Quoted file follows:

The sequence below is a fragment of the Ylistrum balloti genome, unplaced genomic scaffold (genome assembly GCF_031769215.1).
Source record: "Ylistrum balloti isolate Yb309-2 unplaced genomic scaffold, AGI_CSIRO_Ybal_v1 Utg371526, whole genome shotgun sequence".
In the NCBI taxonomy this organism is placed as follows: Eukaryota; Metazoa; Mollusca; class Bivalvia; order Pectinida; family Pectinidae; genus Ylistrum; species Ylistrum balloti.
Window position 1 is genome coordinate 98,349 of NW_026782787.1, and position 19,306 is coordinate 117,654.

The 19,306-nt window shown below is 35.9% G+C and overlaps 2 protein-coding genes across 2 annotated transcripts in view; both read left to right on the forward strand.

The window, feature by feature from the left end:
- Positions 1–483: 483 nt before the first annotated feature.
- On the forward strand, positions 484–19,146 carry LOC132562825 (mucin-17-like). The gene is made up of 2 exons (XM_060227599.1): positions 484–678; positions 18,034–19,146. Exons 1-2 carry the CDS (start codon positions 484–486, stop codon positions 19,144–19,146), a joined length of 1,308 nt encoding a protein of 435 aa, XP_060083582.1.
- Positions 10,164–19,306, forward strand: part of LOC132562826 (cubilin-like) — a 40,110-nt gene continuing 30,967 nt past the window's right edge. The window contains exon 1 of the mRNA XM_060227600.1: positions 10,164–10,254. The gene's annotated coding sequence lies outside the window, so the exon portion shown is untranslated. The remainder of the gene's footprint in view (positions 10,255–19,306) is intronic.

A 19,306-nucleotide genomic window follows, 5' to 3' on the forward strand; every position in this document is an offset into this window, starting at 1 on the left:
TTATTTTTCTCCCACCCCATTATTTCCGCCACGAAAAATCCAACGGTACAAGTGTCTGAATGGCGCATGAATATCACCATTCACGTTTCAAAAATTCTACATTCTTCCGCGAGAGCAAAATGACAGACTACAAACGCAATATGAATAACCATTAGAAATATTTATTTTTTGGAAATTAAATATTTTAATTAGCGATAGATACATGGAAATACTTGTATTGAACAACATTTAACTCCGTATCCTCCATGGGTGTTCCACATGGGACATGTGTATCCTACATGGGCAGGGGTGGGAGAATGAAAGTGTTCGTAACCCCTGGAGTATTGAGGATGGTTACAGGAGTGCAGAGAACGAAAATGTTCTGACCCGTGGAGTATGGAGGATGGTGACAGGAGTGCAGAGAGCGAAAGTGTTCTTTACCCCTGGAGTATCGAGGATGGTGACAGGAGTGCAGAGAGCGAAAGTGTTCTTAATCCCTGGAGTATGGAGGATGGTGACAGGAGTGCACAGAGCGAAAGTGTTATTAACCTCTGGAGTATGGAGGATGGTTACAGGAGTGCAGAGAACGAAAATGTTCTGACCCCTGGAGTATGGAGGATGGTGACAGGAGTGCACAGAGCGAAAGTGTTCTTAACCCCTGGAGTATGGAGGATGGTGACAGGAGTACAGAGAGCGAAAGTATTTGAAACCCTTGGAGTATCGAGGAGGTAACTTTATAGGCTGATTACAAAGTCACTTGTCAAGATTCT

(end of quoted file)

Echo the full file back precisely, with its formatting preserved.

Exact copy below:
The sequence below is a fragment of the Ylistrum balloti genome, unplaced genomic scaffold (genome assembly GCF_031769215.1).
Source record: "Ylistrum balloti isolate Yb309-2 unplaced genomic scaffold, AGI_CSIRO_Ybal_v1 Utg371526, whole genome shotgun sequence".
In the NCBI taxonomy this organism is placed as follows: Eukaryota; Metazoa; Mollusca; class Bivalvia; order Pectinida; family Pectinidae; genus Ylistrum; species Ylistrum balloti.
Window position 1 is genome coordinate 98,349 of NW_026782787.1, and position 19,306 is coordinate 117,654.

The 19,306-nt window shown below is 35.9% G+C and overlaps 2 protein-coding genes across 2 annotated transcripts in view; both read left to right on the forward strand.

The window, feature by feature from the left end:
- Positions 1–483: 483 nt before the first annotated feature.
- On the forward strand, positions 484–19,146 carry LOC132562825 (mucin-17-like). The gene is made up of 2 exons (XM_060227599.1): positions 484–678; positions 18,034–19,146. Exons 1-2 carry the CDS (start codon positions 484–486, stop codon positions 19,144–19,146), a joined length of 1,308 nt encoding a protein of 435 aa, XP_060083582.1.
- Positions 10,164–19,306, forward strand: part of LOC132562826 (cubilin-like) — a 40,110-nt gene continuing 30,967 nt past the window's right edge. The window contains exon 1 of the mRNA XM_060227600.1: positions 10,164–10,254. The gene's annotated coding sequence lies outside the window, so the exon portion shown is untranslated. The remainder of the gene's footprint in view (positions 10,255–19,306) is intronic.

A 19,306-nucleotide genomic window follows, 5' to 3' on the forward strand; every position in this document is an offset into this window, starting at 1 on the left:
TTATTTTTCTCCCACCCCATTATTTCCGCCACGAAAAATCCAACGGTACAAGTGTCTGAATGGCGCATGAATATCACCATTCACGTTTCAAAAATTCTACATTCTTCCGCGAGAGCAAAATGACAGACTACAAACGCAATATGAATAACCATTAGAAATATTTATTTTTTGGAAATTAAATATTTTAATTAGCGATAGATACATGGAAATACTTGTATTGAACAACATTTAACTCCGTATCCTCCATGGGTGTTCCACATGGGACATGTGTATCCTACATGGGCAGGGGTGGGAGAATGAAAGTGTTCGTAACCCCTGGAGTATTGAGGATGGTTACAGGAGTGCAGAGAACGAAAATGTTCTGACCCGTGGAGTATGGAGGATGGTGACAGGAGTGCAGAGAGCGAAAGTGTTCTTTACCCCTGGAGTATCGAGGATGGTGACAGGAGTGCAGAGAGCGAAAGTGTTCTTAATCCCTGGAGTATGGAGGATGGTGACAGGAGTGCACAGAGCGAAAGTGTTATTAACCTCTGGAGTATGGAGGATGGTTACAGGAGTGCAGAGAACGAAAATGTTCTGACCCCTGGAGTATGGAGGATGGTGACAGGAGTGCACAGAGCGAAAGTGTTCTTAACCCCTGGAGTATGGAGGATGGTGACAGGAGTACAGAGAGCGAAAGTATTTGAAACCCTTGGAGTATCGAGGAGGTAACTTTATAGGCTGATTACAAAGTCACTTGTCAAGATTCT